The vasculitis/capillaritis leading to DAH may be limited to the lungs.41 Most of the lung tissue may comprise small capillaries, allowing for greater contact between neutrophils and endothelial cells. Although unproven, this may be preferential to the binding of the 2GP1 antigen to endothelial cells, especially in the lung environment. It was reported that aPL can rarely lead to vasculitis in organs other than the lung.45


CFA (also called idiopathic pulmonary fibrosis) is a specific form of chronic, progressive, fibrosing, interstitial pneumonia of unknown cause, occurring in adults and limited to the lungs.46 The literature regarding CFA as a rare pulmonary manifestation of APS is limited, however we were able to identify three relevant studies. The first was a case report on a patient with primary APS who developed insidious diffuse pulmonary infiltrates.47 The second was a case report of a patient with CFA, PE, and myocardial infarction in the presence of APS.48 The third involved a cohort of 329 APS patients. It found significant associations between the presence of medium aCA immunoglobulin (Ig)G levels and medium 2GP1 IgM levels with CFA in APS patients (p=0.002 and p=0.00001, respectively). The correlation among CFA and IgG, aCA, and 2GP1 IgM levels supports the notion of a causative relationship between these types of circulating antibodies and such lesions. The number of patients with CFA was not mentioned in this latter example, limiting the extent of conclusions that can be drawn.9


Postpartum syndrome is a distinctly rare clinical pulmonary manifestation of APS and in the setting of aPL is an entity reported only twice in the medical literature. In the first report, Kochenour et al.49 detected three patients with postpartum syndrome. The clinical features are characterised by pleuritis, cyclic fever, and dyspnoea. Diffuse, patchy pulmonary infiltrates and pleural effusions were found in the radiological evaluation. One patient was also found to have cardiomyopathy.49 Kupferminc et al.50 identified a postpartum woman who developed fever, pulmonary infiltrates, cardiac conduction defects, and renal insufficiency following severe pre-eclampsia.50 These obstetric cases are predisposed to a catastrophic APS-like syndrome with multiorgan system dysfunction driven by microangiopathy, including pulmonary parenchyma and vessels. Since 1994, there have been no new patients described in the literature. Although unproven, there may be a lack of awareness about this syndrome, or these patients may be evaluated as CAPS.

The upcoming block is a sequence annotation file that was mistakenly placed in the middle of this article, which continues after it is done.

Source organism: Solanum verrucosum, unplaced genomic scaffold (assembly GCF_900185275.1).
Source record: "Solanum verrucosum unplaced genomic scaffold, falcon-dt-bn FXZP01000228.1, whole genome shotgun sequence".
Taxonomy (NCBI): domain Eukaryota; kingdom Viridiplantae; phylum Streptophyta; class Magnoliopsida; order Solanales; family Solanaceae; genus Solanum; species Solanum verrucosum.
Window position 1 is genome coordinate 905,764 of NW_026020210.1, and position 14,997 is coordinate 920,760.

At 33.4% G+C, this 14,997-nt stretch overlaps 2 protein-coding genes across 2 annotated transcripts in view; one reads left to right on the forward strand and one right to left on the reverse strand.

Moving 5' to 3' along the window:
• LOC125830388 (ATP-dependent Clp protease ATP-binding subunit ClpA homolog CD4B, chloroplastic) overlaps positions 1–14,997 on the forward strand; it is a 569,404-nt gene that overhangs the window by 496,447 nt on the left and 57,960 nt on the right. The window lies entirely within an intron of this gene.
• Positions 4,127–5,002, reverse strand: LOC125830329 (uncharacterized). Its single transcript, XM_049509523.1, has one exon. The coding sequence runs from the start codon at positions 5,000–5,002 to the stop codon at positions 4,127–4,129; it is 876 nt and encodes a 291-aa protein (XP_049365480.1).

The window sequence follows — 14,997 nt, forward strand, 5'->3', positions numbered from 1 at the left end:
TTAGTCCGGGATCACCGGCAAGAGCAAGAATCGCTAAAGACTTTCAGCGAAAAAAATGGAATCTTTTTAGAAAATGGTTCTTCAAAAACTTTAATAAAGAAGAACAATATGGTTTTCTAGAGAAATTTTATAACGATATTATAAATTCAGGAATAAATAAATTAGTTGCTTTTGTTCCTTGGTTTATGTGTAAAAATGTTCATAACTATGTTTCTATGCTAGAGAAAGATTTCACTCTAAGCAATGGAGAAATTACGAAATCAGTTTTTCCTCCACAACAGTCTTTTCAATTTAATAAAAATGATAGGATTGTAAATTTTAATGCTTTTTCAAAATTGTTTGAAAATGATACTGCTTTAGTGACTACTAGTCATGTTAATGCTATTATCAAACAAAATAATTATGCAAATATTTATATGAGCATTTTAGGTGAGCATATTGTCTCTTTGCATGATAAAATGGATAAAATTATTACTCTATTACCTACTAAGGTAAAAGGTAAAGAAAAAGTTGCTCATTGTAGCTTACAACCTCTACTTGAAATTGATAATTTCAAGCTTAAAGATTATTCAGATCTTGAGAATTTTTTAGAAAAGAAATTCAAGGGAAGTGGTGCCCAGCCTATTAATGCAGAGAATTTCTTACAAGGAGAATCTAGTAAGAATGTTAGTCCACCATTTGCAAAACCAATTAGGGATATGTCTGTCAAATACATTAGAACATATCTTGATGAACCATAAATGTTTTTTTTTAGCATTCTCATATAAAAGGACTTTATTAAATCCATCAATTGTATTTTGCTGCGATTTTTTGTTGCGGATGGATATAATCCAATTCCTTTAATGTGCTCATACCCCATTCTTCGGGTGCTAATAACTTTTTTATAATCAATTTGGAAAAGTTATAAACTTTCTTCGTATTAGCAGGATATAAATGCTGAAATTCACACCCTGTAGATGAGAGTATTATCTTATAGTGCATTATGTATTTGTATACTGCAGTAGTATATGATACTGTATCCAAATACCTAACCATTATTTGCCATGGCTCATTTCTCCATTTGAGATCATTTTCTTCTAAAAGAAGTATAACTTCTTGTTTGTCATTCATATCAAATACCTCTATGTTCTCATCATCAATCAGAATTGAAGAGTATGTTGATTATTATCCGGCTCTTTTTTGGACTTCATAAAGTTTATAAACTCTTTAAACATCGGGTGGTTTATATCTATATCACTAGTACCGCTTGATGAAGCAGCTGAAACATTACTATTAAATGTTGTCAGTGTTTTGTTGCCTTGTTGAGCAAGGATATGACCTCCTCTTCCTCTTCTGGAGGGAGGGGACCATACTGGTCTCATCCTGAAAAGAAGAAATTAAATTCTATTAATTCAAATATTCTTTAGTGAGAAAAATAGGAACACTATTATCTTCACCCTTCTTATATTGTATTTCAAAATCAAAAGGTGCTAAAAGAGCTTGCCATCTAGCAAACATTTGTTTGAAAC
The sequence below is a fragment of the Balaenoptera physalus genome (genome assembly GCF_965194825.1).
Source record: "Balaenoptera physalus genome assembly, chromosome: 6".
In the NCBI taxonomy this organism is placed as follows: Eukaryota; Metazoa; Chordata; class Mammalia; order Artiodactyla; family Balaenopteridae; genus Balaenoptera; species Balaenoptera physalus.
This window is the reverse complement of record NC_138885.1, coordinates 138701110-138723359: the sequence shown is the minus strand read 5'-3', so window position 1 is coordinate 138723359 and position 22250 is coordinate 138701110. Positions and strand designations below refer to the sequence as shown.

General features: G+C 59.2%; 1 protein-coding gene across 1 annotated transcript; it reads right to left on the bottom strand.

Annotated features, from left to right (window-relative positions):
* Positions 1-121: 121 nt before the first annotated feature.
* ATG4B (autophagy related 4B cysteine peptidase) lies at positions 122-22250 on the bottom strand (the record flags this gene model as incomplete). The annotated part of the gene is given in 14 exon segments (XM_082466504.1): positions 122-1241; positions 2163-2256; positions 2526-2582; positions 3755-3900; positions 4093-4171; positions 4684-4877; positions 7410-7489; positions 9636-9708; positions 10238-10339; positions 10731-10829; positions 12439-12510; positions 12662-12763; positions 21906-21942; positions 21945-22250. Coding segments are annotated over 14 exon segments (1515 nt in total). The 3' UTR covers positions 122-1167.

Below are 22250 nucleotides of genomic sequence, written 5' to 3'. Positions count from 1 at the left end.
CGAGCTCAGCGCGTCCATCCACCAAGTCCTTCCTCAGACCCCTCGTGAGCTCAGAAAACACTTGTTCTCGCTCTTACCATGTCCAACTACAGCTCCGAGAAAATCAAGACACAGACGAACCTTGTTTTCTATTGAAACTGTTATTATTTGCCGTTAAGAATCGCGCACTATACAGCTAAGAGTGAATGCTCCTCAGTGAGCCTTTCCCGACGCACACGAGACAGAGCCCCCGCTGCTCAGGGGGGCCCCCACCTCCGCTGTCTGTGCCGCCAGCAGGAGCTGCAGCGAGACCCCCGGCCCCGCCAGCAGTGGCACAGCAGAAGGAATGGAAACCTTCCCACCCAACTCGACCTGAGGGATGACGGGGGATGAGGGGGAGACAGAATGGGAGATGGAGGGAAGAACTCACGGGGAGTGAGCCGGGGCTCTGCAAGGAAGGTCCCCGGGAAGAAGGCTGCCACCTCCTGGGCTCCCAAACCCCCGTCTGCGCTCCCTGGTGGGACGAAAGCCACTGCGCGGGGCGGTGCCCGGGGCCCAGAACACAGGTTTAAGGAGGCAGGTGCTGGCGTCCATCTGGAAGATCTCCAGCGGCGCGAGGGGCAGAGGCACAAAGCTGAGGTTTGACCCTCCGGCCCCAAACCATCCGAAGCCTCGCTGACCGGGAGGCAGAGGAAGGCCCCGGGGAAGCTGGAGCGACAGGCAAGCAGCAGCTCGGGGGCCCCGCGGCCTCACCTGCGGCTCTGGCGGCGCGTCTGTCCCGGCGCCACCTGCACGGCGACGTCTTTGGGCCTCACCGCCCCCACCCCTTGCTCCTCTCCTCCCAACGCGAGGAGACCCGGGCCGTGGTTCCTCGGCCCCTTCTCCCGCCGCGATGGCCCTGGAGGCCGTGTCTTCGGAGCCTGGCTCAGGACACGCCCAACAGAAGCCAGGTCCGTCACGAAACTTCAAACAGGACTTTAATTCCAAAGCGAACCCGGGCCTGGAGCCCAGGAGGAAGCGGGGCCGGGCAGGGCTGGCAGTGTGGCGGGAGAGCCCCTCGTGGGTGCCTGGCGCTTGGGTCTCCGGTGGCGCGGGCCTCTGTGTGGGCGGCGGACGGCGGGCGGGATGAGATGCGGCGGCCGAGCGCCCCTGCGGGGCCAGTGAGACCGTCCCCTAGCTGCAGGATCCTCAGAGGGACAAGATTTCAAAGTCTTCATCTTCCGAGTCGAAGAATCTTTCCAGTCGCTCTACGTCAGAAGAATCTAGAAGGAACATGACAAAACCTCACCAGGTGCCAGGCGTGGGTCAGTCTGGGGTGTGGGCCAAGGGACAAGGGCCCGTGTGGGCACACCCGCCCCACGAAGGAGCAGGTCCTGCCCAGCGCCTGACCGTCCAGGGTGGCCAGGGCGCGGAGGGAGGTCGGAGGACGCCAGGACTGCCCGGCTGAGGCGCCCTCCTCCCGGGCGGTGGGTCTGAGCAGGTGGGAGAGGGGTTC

The therapy for non-obstetric APS patients is largely the same regardless of whether the disorder is classified as primary APS or autoimmune disease-associated APS. The treatment must be individualised according to the patient’s current clinical status and recurrence of thrombotic events. CAPS patients have to be carefully observed and treated, often in an intensive care unit. Incidentally found serum aPL positive asymptomatic patients do not require specific treatment.

The therapy for PE is the same in patients with APS as in the general population. The mainstay of treatment for APS includes antithrombotic medications like low molecular weight heparin, unfractionated heparin, warfarin, and aspirin. Heparin is generally administered alongside warfarin until the international normalised ratio (INR) has been within the target range of 2.0–3.0 for 2 consecutive days.51 After the first thromboembolic event, the optimal duration of anticoagulation is uncertain in APS. However, Ruiz-Irastorza et al.52 recommended anticoagulation duration for 3–6 months, if it is the first venous event with a known transient precipitating factor and a non-diagnostic or low-risk aPL profile (an isolated, intermittently positive, low-to-medium titre aCA or aβ2GP1).

Somers et al.53 followed 412 patients with first venous thromboembolic events, finding that in the presence of aPL, the risk of recurrent thrombosis was doubled at the end of 6 months of antithrombotic therapy (29% versus 14%). Therefore, for many patients lifelong therapy is prudent. Some studies suggest that aspirin alone has minimal or no benefit for the prevention of thrombotic APS manifestations in patients who have experienced previous events.54,55 However, in another study they found that aspirin (81 mg/day) reduced the risk of thrombosis in aPL positive individuals. Hydroxychloroquine (HCQ) may have some benefit for complications in SLE associated with APS patients; although it is unproven whether they benefit from HCQ, the control of SLE, or through aPL-mediated thrombosis.56